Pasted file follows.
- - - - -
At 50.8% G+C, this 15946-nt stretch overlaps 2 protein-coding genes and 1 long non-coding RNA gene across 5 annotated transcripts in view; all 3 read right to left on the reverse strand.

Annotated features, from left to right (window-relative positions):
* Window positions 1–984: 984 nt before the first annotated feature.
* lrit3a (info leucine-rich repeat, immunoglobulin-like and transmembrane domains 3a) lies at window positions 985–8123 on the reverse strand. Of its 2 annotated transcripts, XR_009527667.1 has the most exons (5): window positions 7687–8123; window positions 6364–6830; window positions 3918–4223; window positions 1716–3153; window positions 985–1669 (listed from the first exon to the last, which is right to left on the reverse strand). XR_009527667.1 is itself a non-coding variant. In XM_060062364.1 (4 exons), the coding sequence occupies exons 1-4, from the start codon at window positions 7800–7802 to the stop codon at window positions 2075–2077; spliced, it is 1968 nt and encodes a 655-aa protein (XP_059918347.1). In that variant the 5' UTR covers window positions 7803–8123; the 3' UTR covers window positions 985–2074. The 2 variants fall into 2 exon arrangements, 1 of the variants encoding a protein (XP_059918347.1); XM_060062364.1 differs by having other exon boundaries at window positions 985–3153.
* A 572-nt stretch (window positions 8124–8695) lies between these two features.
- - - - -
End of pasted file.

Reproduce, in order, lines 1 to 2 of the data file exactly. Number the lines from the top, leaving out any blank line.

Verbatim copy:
At 50.8% G+C, this 15946-nt stretch overlaps 2 protein-coding genes and 1 long non-coding RNA gene across 5 annotated transcripts in view; all 3 read right to left on the reverse strand.

Annotated features, from left to right (window-relative positions):